Happiness is Homemade
Look at a menu in an upscale restaurant today, and you just about need a smartphone to decipher: “pipian”, “chimichurri”, “ganache”, “gremolata”, “foam”, “deconstructed”. What does it all mean? While sometimes it’s nice to go for pricey and pretentious, when it comes to dining, most of us find solace in familiar comfort foods. Honestly, where would we be without a $15 piece of avocado toast? Let’s take a moment to jump back in time and admire how we’ve evolved into a generation of foodies.
During the early days of grocery shopping in the US, it wasn’t uncommon for errands to take up an entire day, with each portion of the meal being acquired at a different shop, bakery, greengrocer, or butcher. In fact, in many rural parts of the country, patrons would frequent a general store for anything that couldn’t be grown or slaughtered at home. Then came the advent of the “supermarket”, a one-stop-shop for all of our grocery needs, often enabling customers to make it to checkout without ever having to engage in conversation. No longer would we need to allot shopping time to find out how Joe the Fishmonger’s wife was recovering from her surgery. What a time to be alive; we can find baby food, dog food, plant food, insect killer, clothes, auto parts, toys and home goods all within a span of a few hundred yards.
Luckily, food trends are beginning to shift, with a spotlight being put on local farmers markets above big box stores. If free range, organic chicken eggs, vegetables grown in composted manure, and naturally-fermented foods were good enough for our forefathers, they should be good enough for us. What was old is finally becoming new again as we search for healthier, less-processed foods to enjoy. After all, anyone who has eaten a tomato off the vine or a freshly dug potato understands the superior taste that is often lost in transport.
When most of us think of “home cooking”, it brings back memories of simpler times. We can reminisce of a time not too long ago when ingredients like sesame paste, Himalayan sea salt, fish sauce, and rice noodles were seldom found on supermarket shelves. However, as shoppers became more cosmopolitan with their dining out, they demanded more of these lavish products to use at home. This has ironically lead to restaurants of all sizes offering their own spin on home cooking. Consequently, a new difficulty has ensued: differentiating authentic home cooking from that of a clever marketing ploy. Take Wendy’s as an example. Once upon a time, Moms were seen the keeper of the kitchen and the founder of the feasts. As such, Wendy’s cunningly developed a logo with the word “Mom” incorporated into the girl’s collar to stealthily communicate their brand message of a comfortable and affordable food. Conversely, many eateries have genuinely tapped into their family roots to provide a modernized take on home cooking classics.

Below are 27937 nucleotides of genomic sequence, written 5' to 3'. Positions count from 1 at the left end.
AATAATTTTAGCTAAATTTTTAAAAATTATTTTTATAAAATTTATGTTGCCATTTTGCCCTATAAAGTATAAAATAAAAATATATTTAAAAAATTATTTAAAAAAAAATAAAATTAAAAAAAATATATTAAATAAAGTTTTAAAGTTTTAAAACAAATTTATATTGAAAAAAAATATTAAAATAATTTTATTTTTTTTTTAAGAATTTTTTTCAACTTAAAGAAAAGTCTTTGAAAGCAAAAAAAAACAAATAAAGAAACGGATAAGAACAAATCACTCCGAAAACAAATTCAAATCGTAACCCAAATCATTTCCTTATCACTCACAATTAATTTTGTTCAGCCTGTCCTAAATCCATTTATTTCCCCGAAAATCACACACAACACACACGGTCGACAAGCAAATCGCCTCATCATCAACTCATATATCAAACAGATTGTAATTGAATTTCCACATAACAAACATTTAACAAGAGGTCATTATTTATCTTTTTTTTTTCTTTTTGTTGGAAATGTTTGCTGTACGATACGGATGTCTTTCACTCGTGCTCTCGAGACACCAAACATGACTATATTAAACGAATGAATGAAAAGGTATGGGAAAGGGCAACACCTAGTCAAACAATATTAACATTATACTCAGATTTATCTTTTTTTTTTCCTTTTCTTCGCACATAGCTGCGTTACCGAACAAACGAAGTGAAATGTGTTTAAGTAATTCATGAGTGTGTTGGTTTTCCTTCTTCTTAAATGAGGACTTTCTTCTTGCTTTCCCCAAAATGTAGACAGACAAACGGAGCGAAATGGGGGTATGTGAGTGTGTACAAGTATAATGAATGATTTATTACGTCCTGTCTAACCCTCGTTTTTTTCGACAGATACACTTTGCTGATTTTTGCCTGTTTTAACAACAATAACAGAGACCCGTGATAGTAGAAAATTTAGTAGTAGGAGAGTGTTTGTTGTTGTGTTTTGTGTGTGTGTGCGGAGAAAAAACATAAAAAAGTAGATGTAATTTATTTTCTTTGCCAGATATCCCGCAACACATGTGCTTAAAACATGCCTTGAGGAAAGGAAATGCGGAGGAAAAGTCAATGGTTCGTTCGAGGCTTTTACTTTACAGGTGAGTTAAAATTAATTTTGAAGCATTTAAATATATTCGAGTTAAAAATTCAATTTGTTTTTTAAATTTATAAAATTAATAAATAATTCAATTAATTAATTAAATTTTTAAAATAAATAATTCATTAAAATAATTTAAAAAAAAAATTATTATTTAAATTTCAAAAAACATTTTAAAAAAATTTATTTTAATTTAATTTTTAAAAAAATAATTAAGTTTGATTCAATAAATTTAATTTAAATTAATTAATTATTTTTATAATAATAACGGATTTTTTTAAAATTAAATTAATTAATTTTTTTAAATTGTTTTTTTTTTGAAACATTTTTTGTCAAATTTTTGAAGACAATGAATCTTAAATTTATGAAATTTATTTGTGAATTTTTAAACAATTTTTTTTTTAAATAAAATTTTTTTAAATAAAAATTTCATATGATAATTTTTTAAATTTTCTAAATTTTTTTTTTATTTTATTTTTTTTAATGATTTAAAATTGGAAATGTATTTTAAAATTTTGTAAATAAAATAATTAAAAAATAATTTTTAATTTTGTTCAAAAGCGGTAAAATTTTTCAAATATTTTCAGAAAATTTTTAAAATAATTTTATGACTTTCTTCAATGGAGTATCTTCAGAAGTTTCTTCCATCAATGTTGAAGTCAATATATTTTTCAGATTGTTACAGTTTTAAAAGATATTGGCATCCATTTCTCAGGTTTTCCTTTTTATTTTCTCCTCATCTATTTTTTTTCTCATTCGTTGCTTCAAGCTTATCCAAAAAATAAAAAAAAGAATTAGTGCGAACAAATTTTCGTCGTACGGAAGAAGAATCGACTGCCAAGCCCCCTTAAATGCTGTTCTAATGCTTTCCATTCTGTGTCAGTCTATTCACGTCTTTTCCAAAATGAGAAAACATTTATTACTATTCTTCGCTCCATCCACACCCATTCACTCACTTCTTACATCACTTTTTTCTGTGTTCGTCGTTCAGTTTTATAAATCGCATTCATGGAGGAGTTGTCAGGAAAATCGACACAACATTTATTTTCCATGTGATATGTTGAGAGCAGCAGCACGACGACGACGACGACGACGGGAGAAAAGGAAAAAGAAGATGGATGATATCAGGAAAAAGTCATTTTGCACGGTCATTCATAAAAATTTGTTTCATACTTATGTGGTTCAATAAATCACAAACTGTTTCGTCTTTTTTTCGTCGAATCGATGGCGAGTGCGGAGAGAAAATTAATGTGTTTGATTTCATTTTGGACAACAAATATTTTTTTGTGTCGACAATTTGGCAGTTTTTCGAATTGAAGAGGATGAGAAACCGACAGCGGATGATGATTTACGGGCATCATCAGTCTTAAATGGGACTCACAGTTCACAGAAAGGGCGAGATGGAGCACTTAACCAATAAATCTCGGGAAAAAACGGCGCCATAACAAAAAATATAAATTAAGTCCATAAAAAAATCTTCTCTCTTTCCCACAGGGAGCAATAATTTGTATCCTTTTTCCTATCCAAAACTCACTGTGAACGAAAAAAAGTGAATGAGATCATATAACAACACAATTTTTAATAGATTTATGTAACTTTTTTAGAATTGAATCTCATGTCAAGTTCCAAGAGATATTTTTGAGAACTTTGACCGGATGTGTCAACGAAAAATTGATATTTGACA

Steak, ground meat, macaroni, pasta, pie crust, cheeses, fresh seafood, and vegetables are all main players in what we consider home cooking. Using quality ingredients is the key to any delicious food, and simple preparation is the best way to highlight their flavors. While we all lead busy lives and often have no choice but to grab food on the run, the commitment to occasionally provide our family with a home-cooked meal eaten around a table is a gift we can give ourselves to reconnect and remember why food is nourishment for not only the body, but the soul. For those times when dining in is not possible, there is Van Brunt Grill. Our menu attempts to conquer this feat by featuring items such as jambalaya pot pie, tasty flatbreads, VB meatloaf and corn fritters with maple syrup. It’s stick to your ribs kinda food.
One of the easiest home cooking recipes to recreate is Macaroni and Cheese. Check out the recipe below for dinner tonight.
1 lb of elbow macaroni
¼ cup butter
¼ cup flour
2 ½ cups whole milk
1 pound grated white NY sharp cheddar cheese
½ teaspoon salt
½ teaspoon pepper
1 tablespoon chopped fresh savory herbs (dill, oregano, sage, parsley)
Cook macaroni per box instructions. Melt butter in a large saucepan over medium heat and continue until it begins to brown. Add flour blending well. Add milk gradually, whisking it into the roux until smooth. Continue cooking, stirring constantly until sauce thickens. Remove from heat and add cheese, stirring until incorporated. Add salt, pepper, and herbs. Pour over macaroni. If desired, top with bread crumbs and bake in a casserole dish at 350 until bubbly, about 20-30 minutes.